“Tourists walking Water Street can peer inside the open screen doors and see the crates moving and hear their dinner being cleaned and shuffled along the conveyor belts. Tourists love it here, and it’s not for the beaches. The tourists want to see the “authentic” mix of raw, old-world industry and its obvious, direct relationship with the natural world. That’s such a rare thing these days…
I call Tommy and ask if he has any oystertongers going out. 13 Mile’s dock used to have a line of oyster boats—handmade wooden skiffs with tiny cockpits built around the stern for driving—each afternoon. Men and a few women would motor up to the old dock and haul 12-15 sixty-pound burlap sacks off the bows of their boats. They’d be weighed and tagged, and the tongers would be paid. The oysters would immediately be cleaned, then shucked or packaged for shipping. Now 13 Mile is nearly empty. Tommy only has one tonger going out.”
Read David’s full piece for Canoe & Kayak Magazine:
It isn’t the first time there’s been a downturn in a resource-based economy around here. One visitor from Athens, an older gentleman who ate breakfast next to us, put it brusquely:
It’s a rough-cut, swoop-into-town perspective. And highly offensive if I were a local sitting at a nearby table and being called, in a general sense, a short-sighted, greedy simpleton by this grumpy old man who drove down to be a tourist in the town renowned for being “Florida’s last working waterfront.”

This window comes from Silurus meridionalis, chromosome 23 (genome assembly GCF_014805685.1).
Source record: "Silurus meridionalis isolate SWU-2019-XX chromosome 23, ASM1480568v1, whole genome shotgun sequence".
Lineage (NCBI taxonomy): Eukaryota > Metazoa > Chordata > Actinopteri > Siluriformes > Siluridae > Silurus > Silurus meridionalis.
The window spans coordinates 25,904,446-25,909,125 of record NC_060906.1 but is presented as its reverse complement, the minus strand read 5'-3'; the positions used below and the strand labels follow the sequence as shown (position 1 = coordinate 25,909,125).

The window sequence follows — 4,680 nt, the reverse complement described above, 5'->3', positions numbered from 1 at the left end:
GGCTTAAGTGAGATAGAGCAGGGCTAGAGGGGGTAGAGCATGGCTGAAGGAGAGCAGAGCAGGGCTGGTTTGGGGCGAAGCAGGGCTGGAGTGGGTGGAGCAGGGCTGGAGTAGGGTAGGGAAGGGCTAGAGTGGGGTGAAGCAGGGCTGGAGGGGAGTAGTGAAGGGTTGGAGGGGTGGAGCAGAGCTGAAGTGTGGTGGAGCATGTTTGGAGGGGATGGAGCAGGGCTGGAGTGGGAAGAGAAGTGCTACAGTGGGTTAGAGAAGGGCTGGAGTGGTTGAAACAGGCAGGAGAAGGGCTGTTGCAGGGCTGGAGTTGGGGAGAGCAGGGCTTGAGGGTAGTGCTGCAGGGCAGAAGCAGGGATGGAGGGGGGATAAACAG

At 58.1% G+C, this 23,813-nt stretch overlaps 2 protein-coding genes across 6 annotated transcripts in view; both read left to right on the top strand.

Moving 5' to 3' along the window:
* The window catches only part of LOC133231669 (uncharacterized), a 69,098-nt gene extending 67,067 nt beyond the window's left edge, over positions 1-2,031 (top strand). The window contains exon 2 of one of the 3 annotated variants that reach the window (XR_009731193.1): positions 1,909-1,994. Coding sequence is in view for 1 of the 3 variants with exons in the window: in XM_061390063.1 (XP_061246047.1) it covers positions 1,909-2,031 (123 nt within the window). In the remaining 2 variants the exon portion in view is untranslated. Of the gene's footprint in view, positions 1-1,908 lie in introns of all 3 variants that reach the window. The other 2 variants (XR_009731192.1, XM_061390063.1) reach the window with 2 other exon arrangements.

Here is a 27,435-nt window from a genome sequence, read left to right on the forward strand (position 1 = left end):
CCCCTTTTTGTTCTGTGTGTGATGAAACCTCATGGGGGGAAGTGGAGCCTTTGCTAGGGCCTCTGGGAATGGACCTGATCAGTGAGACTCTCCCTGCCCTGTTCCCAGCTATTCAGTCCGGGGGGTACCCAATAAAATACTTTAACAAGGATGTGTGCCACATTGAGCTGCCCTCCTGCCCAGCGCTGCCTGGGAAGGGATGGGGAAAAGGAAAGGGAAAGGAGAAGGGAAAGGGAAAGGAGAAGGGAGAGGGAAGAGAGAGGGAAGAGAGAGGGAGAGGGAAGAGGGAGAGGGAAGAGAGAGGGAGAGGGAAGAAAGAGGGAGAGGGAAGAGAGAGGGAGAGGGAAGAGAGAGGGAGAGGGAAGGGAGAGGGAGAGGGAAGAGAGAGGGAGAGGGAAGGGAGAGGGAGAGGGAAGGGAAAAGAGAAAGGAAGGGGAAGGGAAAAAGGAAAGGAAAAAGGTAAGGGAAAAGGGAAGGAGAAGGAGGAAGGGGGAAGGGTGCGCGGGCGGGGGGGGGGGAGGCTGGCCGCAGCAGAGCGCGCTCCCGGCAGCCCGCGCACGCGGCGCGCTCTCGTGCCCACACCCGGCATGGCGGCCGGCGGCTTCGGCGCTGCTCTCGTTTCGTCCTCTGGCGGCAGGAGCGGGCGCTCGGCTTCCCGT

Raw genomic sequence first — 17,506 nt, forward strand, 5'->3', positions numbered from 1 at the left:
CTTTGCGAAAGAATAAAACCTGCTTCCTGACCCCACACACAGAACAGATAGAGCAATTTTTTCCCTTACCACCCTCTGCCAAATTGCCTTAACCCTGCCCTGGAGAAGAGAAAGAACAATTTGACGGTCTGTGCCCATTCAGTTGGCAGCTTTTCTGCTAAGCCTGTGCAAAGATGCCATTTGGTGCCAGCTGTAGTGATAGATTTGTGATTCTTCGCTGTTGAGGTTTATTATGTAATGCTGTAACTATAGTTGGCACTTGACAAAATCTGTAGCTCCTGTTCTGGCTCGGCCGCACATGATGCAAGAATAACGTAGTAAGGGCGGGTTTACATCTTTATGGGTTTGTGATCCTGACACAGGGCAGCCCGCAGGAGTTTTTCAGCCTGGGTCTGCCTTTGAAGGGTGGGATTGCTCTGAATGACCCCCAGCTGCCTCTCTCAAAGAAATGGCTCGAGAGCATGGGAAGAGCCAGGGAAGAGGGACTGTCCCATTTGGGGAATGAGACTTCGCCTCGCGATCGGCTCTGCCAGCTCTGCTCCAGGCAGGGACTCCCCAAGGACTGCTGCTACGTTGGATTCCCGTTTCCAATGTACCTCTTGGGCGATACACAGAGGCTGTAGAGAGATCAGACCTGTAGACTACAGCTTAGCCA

The true part is that Apalachicola Bay is suffering. Bad. Tommy Ward, second generation of the decades-old Buddy Ward & Sons seafood company, has only a handful of oystermen working for him these days. Boats used to come back with fifteen sixty-pound burlap sacks of oysters each day. Now the few that are out come back with four or five.
Many of the oystermen and women live on the economic edge, depending on the daily harvest check (paid at the water’s edge by the various shucking houses and retail operators from Eastpoint to Apalachicola). They can’t necessarily wait another year for the settling spat to become harvest-sized oysters.
So, yes, some over-harvesting is taking place. Some guys are bringing in oysters that are too small. But the seafood guys are banding together. They’re condemning the poacher’s get-it-while-you-can approach. They’ve always been competitors but now the competition is shared – they’re teamed up against whatever forces are shutting down their bay.
The why? for the downturn is a question that could start a fight in a bar. The BP oil spill lurks around the Gulf like a ghost, its toxic residue now invisible. Most fingers point upstream. The Flint and Chattahoochee rivers are flowing at full brim this month. Reservoirs have filled up. Groundwater’s being recharged. But last year, the Apalachicola ran at its lowest allowable flow (5000cfs) for months. With no freshwater, the young oysters couldn’t grow. It’s not rocket science.
So for now oystermen work odd jobs or they’ve joined Workforce, a subsidy program to pay oystermen to regenerate spawning grounds by dispersing old oyster shells into the bay – the young spat that could thrive with the recent freshwater influx will need the hard surface to attach to if they are going to grow and become a healthy oyster yield for 2014.
Tomorrow Michael and I will go into the bay with Kendall, one of Tommy Ward’s last oystermen. We’ll meet him at “11 mile” (measured in distance from Apalach down Hwy 98 West) at 6am. Kendall’s prompt, and he likes to be on the water before first light. - From David Hanson in Apalachicola Bay, FL